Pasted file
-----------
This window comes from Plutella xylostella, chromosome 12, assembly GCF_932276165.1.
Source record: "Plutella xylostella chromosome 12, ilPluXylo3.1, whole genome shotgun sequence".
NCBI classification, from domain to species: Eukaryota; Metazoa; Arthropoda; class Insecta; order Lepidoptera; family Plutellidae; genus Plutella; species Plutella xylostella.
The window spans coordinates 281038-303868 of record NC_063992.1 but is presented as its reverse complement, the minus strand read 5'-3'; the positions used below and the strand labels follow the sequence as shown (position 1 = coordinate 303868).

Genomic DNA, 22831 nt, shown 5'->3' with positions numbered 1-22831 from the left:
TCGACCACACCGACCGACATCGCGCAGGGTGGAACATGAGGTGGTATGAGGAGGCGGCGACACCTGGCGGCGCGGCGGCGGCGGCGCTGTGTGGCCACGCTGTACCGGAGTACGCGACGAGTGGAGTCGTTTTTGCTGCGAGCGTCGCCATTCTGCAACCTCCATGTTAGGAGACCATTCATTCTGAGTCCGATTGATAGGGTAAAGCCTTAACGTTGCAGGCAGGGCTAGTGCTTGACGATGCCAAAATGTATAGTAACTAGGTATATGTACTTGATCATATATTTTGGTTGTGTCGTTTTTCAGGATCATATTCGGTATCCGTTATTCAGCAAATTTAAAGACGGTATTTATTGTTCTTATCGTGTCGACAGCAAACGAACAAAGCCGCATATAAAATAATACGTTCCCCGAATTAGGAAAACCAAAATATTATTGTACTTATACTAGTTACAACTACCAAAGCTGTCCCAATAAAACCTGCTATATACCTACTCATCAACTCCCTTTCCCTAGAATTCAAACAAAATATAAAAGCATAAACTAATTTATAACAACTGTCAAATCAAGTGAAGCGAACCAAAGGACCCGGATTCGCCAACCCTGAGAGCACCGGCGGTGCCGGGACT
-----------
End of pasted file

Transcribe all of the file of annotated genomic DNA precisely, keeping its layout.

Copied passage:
This window comes from Plutella xylostella, chromosome 12, assembly GCF_932276165.1.
Source record: "Plutella xylostella chromosome 12, ilPluXylo3.1, whole genome shotgun sequence".
NCBI classification, from domain to species: Eukaryota; Metazoa; Arthropoda; class Insecta; order Lepidoptera; family Plutellidae; genus Plutella; species Plutella xylostella.
The window spans coordinates 281038-303868 of record NC_063992.1 but is presented as its reverse complement, the minus strand read 5'-3'; the positions used below and the strand labels follow the sequence as shown (position 1 = coordinate 303868).

Genomic DNA, 22831 nt, shown 5'->3' with positions numbered 1-22831 from the left:
TCGACCACACCGACCGACATCGCGCAGGGTGGAACATGAGGTGGTATGAGGAGGCGGCGACACCTGGCGGCGCGGCGGCGGCGGCGCTGTGTGGCCACGCTGTACCGGAGTACGCGACGAGTGGAGTCGTTTTTGCTGCGAGCGTCGCCATTCTGCAACCTCCATGTTAGGAGACCATTCATTCTGAGTCCGATTGATAGGGTAAAGCCTTAACGTTGCAGGCAGGGCTAGTGCTTGACGATGCCAAAATGTATAGTAACTAGGTATATGTACTTGATCATATATTTTGGTTGTGTCGTTTTTCAGGATCATATTCGGTATCCGTTATTCAGCAAATTTAAAGACGGTATTTATTGTTCTTATCGTGTCGACAGCAAACGAACAAAGCCGCATATAAAATAATACGTTCCCCGAATTAGGAAAACCAAAATATTATTGTACTTATACTAGTTACAACTACCAAAGCTGTCCCAATAAAACCTGCTATATACCTACTCATCAACTCCCTTTCCCTAGAATTCAAACAAAATATAAAAGCATAAACTAATTTATAACAACTGTCAAATCAAGTGAAGCGAACCAAAGGACCCGGATTCGCCAACCCTGAGAGCACCGGCGGTGCCGGGACT